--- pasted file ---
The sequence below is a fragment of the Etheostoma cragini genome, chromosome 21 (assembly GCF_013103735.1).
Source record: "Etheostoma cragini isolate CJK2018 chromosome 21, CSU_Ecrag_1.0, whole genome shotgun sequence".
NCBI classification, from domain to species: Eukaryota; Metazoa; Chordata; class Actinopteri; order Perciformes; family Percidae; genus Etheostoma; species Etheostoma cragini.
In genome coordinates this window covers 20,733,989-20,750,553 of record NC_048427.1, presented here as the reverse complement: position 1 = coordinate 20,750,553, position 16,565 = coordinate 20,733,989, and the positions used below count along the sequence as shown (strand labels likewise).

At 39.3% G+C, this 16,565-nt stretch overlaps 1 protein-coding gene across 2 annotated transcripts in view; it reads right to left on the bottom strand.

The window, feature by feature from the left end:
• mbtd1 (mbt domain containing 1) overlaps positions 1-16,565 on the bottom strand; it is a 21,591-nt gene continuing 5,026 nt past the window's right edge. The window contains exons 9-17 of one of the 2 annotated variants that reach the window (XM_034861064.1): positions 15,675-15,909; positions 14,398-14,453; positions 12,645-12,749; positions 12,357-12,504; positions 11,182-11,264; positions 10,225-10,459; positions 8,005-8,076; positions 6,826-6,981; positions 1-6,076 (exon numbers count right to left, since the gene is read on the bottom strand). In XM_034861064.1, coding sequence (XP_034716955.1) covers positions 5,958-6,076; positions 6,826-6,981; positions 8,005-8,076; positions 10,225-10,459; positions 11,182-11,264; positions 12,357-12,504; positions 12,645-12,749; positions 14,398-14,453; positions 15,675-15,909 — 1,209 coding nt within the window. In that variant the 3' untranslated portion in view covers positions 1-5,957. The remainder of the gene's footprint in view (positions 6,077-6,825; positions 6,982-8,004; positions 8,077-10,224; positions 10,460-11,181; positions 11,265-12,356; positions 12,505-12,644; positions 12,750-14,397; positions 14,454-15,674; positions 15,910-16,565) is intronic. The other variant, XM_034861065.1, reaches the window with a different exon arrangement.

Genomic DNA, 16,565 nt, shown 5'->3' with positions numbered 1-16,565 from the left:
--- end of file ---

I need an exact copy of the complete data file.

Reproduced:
The sequence below is a fragment of the Etheostoma cragini genome, chromosome 21 (assembly GCF_013103735.1).
Source record: "Etheostoma cragini isolate CJK2018 chromosome 21, CSU_Ecrag_1.0, whole genome shotgun sequence".
NCBI classification, from domain to species: Eukaryota; Metazoa; Chordata; class Actinopteri; order Perciformes; family Percidae; genus Etheostoma; species Etheostoma cragini.
In genome coordinates this window covers 20,733,989-20,750,553 of record NC_048427.1, presented here as the reverse complement: position 1 = coordinate 20,750,553, position 16,565 = coordinate 20,733,989, and the positions used below count along the sequence as shown (strand labels likewise).

At 39.3% G+C, this 16,565-nt stretch overlaps 1 protein-coding gene across 2 annotated transcripts in view; it reads right to left on the bottom strand.

The window, feature by feature from the left end:
• mbtd1 (mbt domain containing 1) overlaps positions 1-16,565 on the bottom strand; it is a 21,591-nt gene continuing 5,026 nt past the window's right edge. The window contains exons 9-17 of one of the 2 annotated variants that reach the window (XM_034861064.1): positions 15,675-15,909; positions 14,398-14,453; positions 12,645-12,749; positions 12,357-12,504; positions 11,182-11,264; positions 10,225-10,459; positions 8,005-8,076; positions 6,826-6,981; positions 1-6,076 (exon numbers count right to left, since the gene is read on the bottom strand). In XM_034861064.1, coding sequence (XP_034716955.1) covers positions 5,958-6,076; positions 6,826-6,981; positions 8,005-8,076; positions 10,225-10,459; positions 11,182-11,264; positions 12,357-12,504; positions 12,645-12,749; positions 14,398-14,453; positions 15,675-15,909 — 1,209 coding nt within the window. In that variant the 3' untranslated portion in view covers positions 1-5,957. The remainder of the gene's footprint in view (positions 6,077-6,825; positions 6,982-8,004; positions 8,077-10,224; positions 10,460-11,181; positions 11,265-12,356; positions 12,505-12,644; positions 12,750-14,397; positions 14,454-15,674; positions 15,910-16,565) is intronic. The other variant, XM_034861065.1, reaches the window with a different exon arrangement.

Genomic DNA, 16,565 nt, shown 5'->3' with positions numbered 1-16,565 from the left: